Britain has always been an attractive place for investors to park their money.
The country’s economic dynamism has helped it pull in billions of pounds of investment, mainly toward its world-leading services industry and financial services businesses.
Although the City’s banks, insurers and brokers have contributed a great deal to UK growth, the country is probably suffering from too much of a good thing.
A booming services economy has left our goods economy languishing, creating a gaping trade deficit.
That shortfall means the UK has to rely on the “kindness of strangers” – according to ex-Bank of England governor Mark Carney (pictured) – to keep the economy functioning.
We have to borrow money from those “strangers” to ensure there are enough things in the country to match demand, which is partly the reason why the pound is languishing in the foreign exchange markets.
There are more pernicious factors that are hurting the pound. According to Goldman Sachs, we are more likely than the US and Europe to fall into a recession.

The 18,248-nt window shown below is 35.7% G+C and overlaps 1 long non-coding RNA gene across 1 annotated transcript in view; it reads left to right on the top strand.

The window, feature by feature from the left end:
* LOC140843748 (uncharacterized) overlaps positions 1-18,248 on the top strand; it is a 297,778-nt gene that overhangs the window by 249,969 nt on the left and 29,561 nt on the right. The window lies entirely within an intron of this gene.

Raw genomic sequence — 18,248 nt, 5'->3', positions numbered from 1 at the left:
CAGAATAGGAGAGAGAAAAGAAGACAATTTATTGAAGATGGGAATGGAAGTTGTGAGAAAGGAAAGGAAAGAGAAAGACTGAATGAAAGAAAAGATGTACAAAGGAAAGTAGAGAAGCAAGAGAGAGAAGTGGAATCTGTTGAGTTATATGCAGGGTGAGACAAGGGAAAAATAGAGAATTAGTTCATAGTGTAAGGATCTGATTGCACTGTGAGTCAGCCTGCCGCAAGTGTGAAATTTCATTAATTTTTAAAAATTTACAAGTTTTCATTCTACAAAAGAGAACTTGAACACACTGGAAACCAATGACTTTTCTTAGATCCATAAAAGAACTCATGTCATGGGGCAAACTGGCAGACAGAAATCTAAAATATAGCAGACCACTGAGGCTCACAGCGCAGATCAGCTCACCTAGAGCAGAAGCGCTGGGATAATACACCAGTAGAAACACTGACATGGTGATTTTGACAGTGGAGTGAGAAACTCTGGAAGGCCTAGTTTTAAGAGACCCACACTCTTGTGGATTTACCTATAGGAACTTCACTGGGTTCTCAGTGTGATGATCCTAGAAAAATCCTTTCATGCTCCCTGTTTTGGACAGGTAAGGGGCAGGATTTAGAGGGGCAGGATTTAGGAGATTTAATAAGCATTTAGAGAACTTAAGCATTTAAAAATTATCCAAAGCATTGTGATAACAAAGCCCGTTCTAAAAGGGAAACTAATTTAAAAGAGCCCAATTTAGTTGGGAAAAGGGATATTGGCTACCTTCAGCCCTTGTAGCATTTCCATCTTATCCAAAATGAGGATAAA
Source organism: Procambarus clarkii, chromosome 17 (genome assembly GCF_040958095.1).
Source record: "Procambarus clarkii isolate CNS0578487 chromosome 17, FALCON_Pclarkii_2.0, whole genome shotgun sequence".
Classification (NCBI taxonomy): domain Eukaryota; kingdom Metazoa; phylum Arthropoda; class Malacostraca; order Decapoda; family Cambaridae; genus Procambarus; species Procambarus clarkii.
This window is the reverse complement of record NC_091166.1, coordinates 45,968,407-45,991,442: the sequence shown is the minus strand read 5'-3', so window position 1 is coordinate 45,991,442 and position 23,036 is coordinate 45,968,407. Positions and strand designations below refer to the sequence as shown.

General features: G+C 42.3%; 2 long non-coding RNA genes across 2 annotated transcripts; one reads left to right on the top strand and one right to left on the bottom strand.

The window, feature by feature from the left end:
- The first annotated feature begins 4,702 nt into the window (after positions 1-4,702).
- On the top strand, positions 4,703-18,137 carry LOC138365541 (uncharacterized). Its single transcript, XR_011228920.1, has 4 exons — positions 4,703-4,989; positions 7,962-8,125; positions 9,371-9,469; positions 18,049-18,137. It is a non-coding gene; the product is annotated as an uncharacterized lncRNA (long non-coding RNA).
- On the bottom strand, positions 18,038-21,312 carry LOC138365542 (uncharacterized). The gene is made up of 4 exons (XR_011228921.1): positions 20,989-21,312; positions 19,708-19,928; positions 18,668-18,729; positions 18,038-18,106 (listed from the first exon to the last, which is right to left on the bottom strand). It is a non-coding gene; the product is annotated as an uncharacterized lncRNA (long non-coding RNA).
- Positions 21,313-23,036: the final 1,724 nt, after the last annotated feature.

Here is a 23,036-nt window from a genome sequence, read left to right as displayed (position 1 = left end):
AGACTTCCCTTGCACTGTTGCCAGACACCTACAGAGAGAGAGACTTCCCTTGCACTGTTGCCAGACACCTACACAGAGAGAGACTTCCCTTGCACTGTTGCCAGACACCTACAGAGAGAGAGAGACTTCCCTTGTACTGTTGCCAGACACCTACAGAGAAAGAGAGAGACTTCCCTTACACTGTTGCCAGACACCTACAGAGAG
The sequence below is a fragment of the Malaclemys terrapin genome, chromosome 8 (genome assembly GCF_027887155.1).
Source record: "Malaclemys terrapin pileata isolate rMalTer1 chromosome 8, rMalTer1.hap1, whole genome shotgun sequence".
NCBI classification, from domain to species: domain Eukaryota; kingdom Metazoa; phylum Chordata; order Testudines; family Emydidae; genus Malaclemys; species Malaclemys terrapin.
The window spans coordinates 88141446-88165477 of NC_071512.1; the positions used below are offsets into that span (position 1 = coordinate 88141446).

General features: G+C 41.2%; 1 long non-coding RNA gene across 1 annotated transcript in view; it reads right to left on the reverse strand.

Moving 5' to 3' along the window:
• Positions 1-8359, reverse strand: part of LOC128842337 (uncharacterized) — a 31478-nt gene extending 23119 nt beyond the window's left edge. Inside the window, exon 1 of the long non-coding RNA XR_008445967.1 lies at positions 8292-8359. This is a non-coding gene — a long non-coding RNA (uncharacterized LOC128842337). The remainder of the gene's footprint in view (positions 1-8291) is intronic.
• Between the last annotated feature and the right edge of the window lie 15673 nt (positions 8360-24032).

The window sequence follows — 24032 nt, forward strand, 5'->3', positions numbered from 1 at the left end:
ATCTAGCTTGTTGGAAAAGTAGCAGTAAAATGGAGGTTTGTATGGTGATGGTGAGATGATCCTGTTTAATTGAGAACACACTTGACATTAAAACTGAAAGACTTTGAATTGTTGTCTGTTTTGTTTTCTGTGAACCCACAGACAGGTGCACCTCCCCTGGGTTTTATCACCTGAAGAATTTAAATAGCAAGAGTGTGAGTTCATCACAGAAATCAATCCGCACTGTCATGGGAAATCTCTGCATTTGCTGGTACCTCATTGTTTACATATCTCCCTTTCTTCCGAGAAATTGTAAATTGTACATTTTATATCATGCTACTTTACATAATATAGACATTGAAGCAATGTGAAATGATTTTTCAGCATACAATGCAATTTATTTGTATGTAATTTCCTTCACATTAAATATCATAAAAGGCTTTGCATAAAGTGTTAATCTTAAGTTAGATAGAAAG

Those predictions have prompted investors to ditch sterling-denominated assets.
Meanwhile, across the pond, the US Federal Reserve has gone much further than the Bank of England in its inflation fight.
Higher rates stateside are making UK assets less competitive. Traders are turning their gaze to other opportunities.
This week we had a not-so-veiled signal from governor Andrew Bailey reaffirming the Bank will lift rates 50 basis points if inflation persists.
Don’t forget he has a form of building up market expectations for a rate rise only to then fold. The Bank’s muddied communications strategy has created greater uncertainty over the trajectory of monetary policy, adding to the headwinds buffeting the pound.
Effective government policy can help turn the tide in the pound’s favour.
Making our business and tax environment more welcoming will stimulate economic activity and tamp down on recession risks.
It will also make the UK a more attractive place to spend money by letting international investors keep more of the fruits of their endeavours.
Britain has always had friends abroad. It’s time we repaid them with a serious economic plan.